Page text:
• Assist international life science startups in raising seed capital, series A and B funding rounds, and offer a Boston-based immersion fundraising and partnering program.
  • Prepare and integrate these startups into LSN’s global partnering ecosystem, including the Redefining Early Stage Investments (RESI) Conference Series in Boston, San Francisco, Europe and Asia and access to LSN’s partner network.
  • Use family office philanthropic and impact investment strategies, along with angel investors’ expertise, in seed rounds to move compelling technology out of the labs and onto the commercial development path. It will focus specifically on years 0 to 3, commonly referred to as “The Valley of Death”.
  • Advance women as investors and as entrepreneurs in the life sciences.
  • Direct preliminary interest in products that impact healthy brain, diabetes, obesity and heart disease, although all products are welcome.

As a kickoff to the strategic alliance, the Stetson Family Office will be the Title Sponsor of the 2019 Redefining Early Stage Investments conference series. The LSN and SFO collaboration will take the best of the high-growth international start-up life science companies, with which LSN is working, and provide them access to the global angel and family office network of Global Family Office BioForum (GFOB), established by the Stetson Family Office. GFOB is the preeminent alliance of international family offices. Currently in 18 cities in the U.S., Europe and Asia, it is dedicated to speeding up the early-state life science product development journey in years 0-3, working in cooperation with the Angel Capital Association with 13,000 members in 260 organizations.

Healthcare Impact Foundation

Healthcare Impact Foundation (“HCIF”) was formed in 2017 as a 501(c)(3) public charity and is dedicated to building a better private equity ecosystem for healthcare innovations and supporting the commercialization of healthcare innovations as they progress from the research laboratory to the patient.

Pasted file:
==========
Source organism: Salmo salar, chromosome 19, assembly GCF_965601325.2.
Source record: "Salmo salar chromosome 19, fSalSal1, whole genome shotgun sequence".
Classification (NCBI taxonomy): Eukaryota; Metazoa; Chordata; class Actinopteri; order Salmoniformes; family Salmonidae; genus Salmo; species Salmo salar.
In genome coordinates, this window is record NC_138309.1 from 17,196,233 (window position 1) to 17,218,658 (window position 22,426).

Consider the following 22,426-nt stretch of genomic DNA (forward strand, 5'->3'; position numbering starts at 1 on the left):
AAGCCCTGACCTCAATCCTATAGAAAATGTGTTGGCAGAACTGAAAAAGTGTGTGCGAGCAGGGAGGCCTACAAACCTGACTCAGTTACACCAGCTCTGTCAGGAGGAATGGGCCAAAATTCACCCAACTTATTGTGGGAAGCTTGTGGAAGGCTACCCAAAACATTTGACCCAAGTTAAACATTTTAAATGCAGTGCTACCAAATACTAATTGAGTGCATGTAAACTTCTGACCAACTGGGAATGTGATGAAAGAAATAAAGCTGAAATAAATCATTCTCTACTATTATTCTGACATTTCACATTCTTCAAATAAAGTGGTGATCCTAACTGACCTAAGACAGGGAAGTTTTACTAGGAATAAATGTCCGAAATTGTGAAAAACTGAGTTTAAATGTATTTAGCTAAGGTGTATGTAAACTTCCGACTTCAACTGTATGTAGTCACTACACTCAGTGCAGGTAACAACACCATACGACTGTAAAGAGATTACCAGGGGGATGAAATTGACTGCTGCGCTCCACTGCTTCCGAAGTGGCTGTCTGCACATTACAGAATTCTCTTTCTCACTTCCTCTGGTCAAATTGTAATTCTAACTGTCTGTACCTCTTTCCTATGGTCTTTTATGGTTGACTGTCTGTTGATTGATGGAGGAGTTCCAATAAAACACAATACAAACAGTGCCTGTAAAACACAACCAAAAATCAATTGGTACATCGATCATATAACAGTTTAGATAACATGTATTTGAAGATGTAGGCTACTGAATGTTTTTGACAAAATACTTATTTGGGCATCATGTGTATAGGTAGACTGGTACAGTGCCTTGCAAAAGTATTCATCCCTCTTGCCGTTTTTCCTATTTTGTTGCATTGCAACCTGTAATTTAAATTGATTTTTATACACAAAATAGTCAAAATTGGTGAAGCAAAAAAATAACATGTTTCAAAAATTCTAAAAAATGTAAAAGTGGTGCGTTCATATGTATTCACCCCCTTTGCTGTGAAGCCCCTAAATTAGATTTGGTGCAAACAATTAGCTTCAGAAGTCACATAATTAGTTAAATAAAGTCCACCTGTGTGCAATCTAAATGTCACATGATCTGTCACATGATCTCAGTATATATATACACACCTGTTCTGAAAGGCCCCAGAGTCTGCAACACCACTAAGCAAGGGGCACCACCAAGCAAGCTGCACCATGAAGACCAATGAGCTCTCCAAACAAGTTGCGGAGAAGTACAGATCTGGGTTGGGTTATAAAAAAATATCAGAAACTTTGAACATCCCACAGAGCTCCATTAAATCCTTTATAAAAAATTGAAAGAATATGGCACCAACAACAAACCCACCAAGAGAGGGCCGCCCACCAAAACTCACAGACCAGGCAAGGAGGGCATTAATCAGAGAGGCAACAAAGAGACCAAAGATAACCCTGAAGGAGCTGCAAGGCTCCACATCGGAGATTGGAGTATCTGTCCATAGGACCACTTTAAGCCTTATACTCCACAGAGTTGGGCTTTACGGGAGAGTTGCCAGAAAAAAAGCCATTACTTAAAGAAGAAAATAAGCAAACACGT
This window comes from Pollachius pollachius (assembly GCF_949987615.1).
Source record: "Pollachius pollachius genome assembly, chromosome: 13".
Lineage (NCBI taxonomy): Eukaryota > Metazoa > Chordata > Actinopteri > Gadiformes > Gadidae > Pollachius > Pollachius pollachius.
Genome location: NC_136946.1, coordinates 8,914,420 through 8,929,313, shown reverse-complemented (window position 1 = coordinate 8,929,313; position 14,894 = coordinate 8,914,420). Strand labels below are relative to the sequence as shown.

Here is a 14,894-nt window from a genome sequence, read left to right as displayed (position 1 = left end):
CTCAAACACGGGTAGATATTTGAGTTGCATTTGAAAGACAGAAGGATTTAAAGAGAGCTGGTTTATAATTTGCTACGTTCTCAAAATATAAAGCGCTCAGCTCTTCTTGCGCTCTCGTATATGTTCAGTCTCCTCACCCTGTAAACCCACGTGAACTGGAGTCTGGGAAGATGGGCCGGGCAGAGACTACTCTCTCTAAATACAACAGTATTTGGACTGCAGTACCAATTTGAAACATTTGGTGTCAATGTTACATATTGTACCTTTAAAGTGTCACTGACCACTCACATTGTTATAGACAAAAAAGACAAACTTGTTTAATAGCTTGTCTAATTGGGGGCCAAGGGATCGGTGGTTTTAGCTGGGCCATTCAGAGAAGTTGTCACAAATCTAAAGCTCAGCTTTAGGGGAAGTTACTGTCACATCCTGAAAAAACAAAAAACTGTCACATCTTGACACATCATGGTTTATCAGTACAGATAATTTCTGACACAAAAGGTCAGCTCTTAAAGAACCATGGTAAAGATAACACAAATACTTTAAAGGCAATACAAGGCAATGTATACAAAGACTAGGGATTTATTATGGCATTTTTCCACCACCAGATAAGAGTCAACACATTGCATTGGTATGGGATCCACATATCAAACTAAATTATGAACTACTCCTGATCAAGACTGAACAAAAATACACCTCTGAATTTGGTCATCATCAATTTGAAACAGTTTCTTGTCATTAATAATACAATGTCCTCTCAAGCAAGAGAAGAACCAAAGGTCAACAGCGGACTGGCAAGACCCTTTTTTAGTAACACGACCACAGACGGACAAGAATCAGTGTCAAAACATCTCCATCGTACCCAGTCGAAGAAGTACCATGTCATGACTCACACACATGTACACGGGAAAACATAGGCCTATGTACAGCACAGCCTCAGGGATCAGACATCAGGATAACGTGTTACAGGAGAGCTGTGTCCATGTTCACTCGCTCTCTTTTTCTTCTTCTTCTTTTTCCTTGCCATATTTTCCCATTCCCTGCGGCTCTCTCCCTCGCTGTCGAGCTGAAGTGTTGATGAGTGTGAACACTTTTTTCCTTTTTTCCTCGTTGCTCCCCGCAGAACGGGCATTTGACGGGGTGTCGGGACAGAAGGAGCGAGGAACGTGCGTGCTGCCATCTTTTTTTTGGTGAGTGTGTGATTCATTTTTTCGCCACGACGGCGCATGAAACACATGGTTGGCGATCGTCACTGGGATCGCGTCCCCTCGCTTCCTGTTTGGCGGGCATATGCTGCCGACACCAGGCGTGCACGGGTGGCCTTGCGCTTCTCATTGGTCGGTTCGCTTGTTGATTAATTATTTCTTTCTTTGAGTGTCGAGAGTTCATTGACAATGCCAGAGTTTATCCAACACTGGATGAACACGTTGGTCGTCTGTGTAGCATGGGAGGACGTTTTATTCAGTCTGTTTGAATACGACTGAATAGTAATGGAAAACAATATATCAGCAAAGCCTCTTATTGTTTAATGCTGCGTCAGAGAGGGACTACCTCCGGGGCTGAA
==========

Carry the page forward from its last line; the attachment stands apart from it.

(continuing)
With a focus on the “Valley of Death” – years 0 to 3 of promising new life science companies HCIF is establishing funds for geographic regions around the world to build endowments to support the earliest stage life science and thematic areas of investments, including Alzheimer’s Disease and cancer.

Structured as a portfolio of endowments, each HCIF separate account is dedicated to the community that creates it and is managed with a goal of growing the base endowment and distributing a steady and sustained stream of funding annually that can be distributed by the community’s trustees into the areas of its life science ecosystem in a way that will have the greatest potential impact.

Origins

“The Stetson Family Office has spent the last 18 months meeting with emerging healthcare innovation ecosystems around the US and globally. We found that while great ideas with high impact potential were coming from emerging life science markets like Arizona, the capital streams and support ecosystems are insufficient to support efficient growth of the companies. Too much time is wasted chasing funding.  This time needs to be focused on getting high quality healthcare innovations further along the path to commercialization so that traditional venture capital and public equity funding can take it the rest of the way. We were honored to work with our partners here in Arizona to develop a new and sustainable funding model to address this critical need.”

— Chuck Stetson is head of the Stetson Family Office, a third and fourth generation family office in New York, and serves as Chairman of the Healthcare Impact Foundation.